Walking the Fine Line

After you’ve removed all the old finish you can with chemicals and gentle scraping, there will still be bits and pieces of ugly stuff hanging around. This is especially true around moldings and surfaces with concave curves, and these are the places where mild abrasion is useful for final clean up. Just be careful. Don’t over do it. You want to clean the wood, but not remove any surface layers. That’s where the prized burnished patina is found.

steel_wool_burnThe gentlest option for post-chemical cleaning of curved wood is fine steel wool. Use #000 or #0000 grades. Steel wool is especially useful here because it conforms to curved shapes willingly, almost eliminating the danger of rubbing through high spots. And one pad goes a long way because you can turn it over and fluff it up, exposing a fresh surface for more work. Surprisingly, steel wool this fine actually poses a fire hazard in the workshop. Take a little bit outside and put a match to it. You’ll see that it burns with glowing hot embers that race around the pad like a dynamite fuse on a road runner cartoon. That’s why it’s always safest to keep steel wool stored in air-tight metal cans.

For cleaning up flat areas, start with sandpaper no coarser than 120-grit; 180 or even 240-grit usually makes more sense. Work gently, remembering that you’re only removing the surface residue. If you’ve got a house full of ornate trim to strip, consider a power tool like the Porter-Cable detail sander. It’s unique in that it has many different concave, convex and angled attachments for prepping just about any shapes you’ll find.

Final Finishing Options

Choosing a successful finishing procedure is a lot like choosing the right methods of stripping. Use the least intrusive products needed to create the required level of protection. In the case of interior trim or primitive antiques, for instance, that might mean a penetrating oil only. If more protection is called for, consider applying cabinet wax after allowing the oil to cure for two weeks. If your stripped wood is in a high traffic area, or gets spattered with water from time to time, consider two or three coats of satin or flat urethane. That door I struggled with back in 1990 is the kind of thing that needs more than the usual amount of protection because of its outdoor exposure. But even under three coats of lightly-tinted, transparent sealer it still looks a whole lot better than it would have if I’d never made – and stripped – that finishing mistake in the first place.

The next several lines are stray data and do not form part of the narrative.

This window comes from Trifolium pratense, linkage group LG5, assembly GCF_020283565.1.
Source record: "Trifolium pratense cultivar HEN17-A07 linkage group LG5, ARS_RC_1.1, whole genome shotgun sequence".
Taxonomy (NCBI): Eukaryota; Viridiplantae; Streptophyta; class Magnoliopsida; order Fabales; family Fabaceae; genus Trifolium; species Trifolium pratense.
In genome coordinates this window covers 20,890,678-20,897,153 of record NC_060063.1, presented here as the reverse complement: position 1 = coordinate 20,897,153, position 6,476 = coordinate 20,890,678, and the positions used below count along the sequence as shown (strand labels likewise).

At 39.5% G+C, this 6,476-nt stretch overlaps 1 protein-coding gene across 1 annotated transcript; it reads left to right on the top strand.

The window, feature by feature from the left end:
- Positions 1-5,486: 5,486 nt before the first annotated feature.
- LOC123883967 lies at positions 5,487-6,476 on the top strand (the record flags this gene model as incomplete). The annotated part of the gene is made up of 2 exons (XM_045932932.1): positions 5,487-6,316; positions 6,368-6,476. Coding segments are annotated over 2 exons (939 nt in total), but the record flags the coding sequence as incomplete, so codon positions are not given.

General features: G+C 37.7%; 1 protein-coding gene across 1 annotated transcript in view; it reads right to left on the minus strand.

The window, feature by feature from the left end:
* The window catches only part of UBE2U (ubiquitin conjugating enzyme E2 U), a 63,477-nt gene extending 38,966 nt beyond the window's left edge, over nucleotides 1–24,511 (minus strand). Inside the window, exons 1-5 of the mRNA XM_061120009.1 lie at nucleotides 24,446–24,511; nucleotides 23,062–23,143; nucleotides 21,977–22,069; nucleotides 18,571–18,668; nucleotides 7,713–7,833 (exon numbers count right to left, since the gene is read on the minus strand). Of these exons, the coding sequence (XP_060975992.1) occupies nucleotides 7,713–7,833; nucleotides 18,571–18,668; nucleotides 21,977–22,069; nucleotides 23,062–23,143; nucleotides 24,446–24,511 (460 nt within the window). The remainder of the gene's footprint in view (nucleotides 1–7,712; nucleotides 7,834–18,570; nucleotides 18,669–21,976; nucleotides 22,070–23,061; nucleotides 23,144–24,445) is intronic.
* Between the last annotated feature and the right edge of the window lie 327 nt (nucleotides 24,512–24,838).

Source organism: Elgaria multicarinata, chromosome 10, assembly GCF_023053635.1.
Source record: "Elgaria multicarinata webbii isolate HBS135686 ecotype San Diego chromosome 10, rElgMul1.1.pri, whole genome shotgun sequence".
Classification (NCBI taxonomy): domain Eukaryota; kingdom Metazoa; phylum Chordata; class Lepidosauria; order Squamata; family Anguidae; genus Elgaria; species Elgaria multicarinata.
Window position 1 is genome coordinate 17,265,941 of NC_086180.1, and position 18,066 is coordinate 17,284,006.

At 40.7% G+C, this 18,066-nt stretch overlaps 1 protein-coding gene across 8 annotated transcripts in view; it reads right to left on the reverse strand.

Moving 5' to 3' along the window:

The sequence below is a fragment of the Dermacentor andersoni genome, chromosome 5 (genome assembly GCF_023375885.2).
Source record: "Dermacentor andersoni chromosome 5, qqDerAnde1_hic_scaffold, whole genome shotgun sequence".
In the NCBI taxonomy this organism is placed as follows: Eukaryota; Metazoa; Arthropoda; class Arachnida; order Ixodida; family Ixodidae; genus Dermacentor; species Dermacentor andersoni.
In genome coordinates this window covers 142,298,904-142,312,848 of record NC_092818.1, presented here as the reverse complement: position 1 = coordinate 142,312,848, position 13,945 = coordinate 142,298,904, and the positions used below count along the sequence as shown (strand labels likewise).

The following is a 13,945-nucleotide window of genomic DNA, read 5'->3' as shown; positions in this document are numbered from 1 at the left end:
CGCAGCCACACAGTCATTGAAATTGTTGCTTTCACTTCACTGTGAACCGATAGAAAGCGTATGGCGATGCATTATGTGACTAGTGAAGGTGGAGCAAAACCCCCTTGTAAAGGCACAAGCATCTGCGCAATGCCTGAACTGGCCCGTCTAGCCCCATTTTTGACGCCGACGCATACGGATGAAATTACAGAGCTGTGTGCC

It wasn’t until 1978 that the safety hazards of lead were taken seriously enough in Canada to result in a ban on the substance in all paint products. That’s why it’s quite likely that any painted woodwork or furniture you’ll be stripping is covered in this harmful substance. And although it’s possible to strip lead-based paint safely, you must recognize the hazard and prepare yourself for it.

The biggest threat posed by lead in old coatings comes in the form of airborne dust and vapours. That’s why you must never sand old wood finishes or soften them with heat. Tiny particles of lead-laden paint will invariably waft into the air, making their way into someone’s lungs sooner or later. And that’s bad because lead is among the nastiest of toxins, causing everything from permanent brain and organ damage to long-term behaviour problems in children. Heating old coatings poses a similar, though invisible, threat. A torch or heat gun will vapourize lead-based compounds as it softens paint, releasing them into the air where they will be ingested through the lungs. The safest stripping tactic starts with a respirator and rubber gloves. Use stripping chemicals while realizing that the goo they create must be consider toxic. Work on plenty of newspaper and gather it all up after each work session. Dispose of gloves and residue at a hazardous waste facility.

Posted on November 19th, 2010